Cabinet tension over reducing size of local election areas

Independent Alliance Ministers to ‘fiercly oppose’ Eoghan Murphy’s plans

Eoghan Murphy is expected to bring a memorandum to this week’s Cabinet meeting with proposed terms of reference to set up a local government boundaries committee. Photograph: Niall Carson/PA Wire

Eoghan Murphy is expected to bring a memorandum to this week’s Cabinet meeting with proposed terms of reference to set up a local government boundaries committee. Photograph: Niall Carson/PA Wire

 

The Government is facing a serious split over Fine Gael proposals to dramatically reduce the size of local election areas.

Sources expect that Minister for Local Government Eoghan Murphy will bring a memorandum to this week’s Cabinet meeting with proposed terms of reference to set up a local government boundaries committee.

It will set the number of councillors and the size of electoral areas for the 2019 local elections.

The Independent Alliance, the junior coalition partner, has said its two Cabinet Ministers Shane Ross and Finian McGrath will “fiercely oppose” any such moves. The alliance has said that reducing the size of electoral areas will adversely affect Independent councillors and those representing smaller parties, while giving a disproportionate benefit to the biggest parties.

An internal meeting held last month involving representatives from Fine Gael and the Independent Alliance descended into what sources described as a “shouting match” between the camps on the issue.

Reversing changes

Mr Murphy is to effectively propose reversing changes made by a boundary committee in 2013 to increase the number of councillors in each electoral area.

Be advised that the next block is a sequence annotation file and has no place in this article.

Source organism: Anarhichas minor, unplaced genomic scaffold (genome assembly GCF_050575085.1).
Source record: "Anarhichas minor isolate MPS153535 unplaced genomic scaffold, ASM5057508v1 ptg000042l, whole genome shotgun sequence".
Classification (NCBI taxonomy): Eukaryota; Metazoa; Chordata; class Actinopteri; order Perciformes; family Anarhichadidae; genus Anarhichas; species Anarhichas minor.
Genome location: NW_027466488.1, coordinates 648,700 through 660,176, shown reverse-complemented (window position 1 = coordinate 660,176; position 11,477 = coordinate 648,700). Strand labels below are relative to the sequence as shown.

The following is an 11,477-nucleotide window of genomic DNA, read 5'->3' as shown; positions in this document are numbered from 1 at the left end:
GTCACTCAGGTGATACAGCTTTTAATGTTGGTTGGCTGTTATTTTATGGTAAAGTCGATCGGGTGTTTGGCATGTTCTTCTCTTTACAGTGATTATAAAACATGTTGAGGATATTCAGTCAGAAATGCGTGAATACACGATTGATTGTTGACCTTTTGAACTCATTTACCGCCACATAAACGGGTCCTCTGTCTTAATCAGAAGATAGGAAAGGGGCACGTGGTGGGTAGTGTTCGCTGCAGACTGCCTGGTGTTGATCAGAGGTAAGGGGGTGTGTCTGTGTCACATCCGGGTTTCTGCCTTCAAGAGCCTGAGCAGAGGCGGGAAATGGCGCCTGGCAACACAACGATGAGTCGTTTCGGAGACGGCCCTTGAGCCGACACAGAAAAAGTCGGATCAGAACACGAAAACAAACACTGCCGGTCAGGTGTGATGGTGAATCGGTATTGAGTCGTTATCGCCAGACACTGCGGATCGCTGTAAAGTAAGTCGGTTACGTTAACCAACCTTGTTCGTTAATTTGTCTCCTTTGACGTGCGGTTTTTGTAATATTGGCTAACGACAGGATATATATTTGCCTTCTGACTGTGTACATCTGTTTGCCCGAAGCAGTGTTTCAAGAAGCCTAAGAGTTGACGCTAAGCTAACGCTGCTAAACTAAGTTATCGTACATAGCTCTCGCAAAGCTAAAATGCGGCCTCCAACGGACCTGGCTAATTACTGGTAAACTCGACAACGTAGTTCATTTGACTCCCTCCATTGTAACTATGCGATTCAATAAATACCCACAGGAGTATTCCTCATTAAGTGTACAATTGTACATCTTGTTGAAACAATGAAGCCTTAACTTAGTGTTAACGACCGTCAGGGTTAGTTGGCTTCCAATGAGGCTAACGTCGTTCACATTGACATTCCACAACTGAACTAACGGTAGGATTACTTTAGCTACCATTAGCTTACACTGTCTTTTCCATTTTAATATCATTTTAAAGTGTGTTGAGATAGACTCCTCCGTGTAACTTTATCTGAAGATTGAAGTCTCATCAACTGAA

Some election areas were “absolutely massive”, Mr Murphy said, making it “impossible” for councillors to adequately represent their constituents.

He received strong backing from Taoiseach Leo Varadkar, who said that during the last government the areas had been increased to suit the Labour Party.

“The reason we had a big increase in the number of eight-seaters and nine-seaters and 10-seaters five years ago was very much at the behest of the Labour Party, who believed in doing so at the time that they would help more Labour councillors to hold their seats,” Mr Varadkar said. “That actually didn’t happen.”

Mr Varadkar said he was “very much of the view that when it comes to deciding the terms of reference of this commission, it shouldn’t be what’s good for Fianna Fáil or Fine Gael or the Independent Alliance or anyone else”.

“What’s important is that we have local electoral boundaries that reflect the communities that people live in.”

Compensatory measure

In 2013, the minister for the environment increased the number of county councillors from 883 to 949 as a compensatory measure following the decision to abolish town councils. He also agreed to increase the size of most electoral areas in the State. These are the districts or locality within each council areas which councillors represent.

Before 2013, most electoral areas had between three and seven seats. After the changes, that was increased from six to 10. The majority of local electoral areas elected six councillors (66); there were 23 seven-seaters; 23 eight-seaters; 13 with nine seats and six with 10.

The net effect of the changes was that there was a “bounce” of representation for smaller parties and for Independents. Despite the move being designed to assist Labour, it lost a large number of seats in the 2014 elections.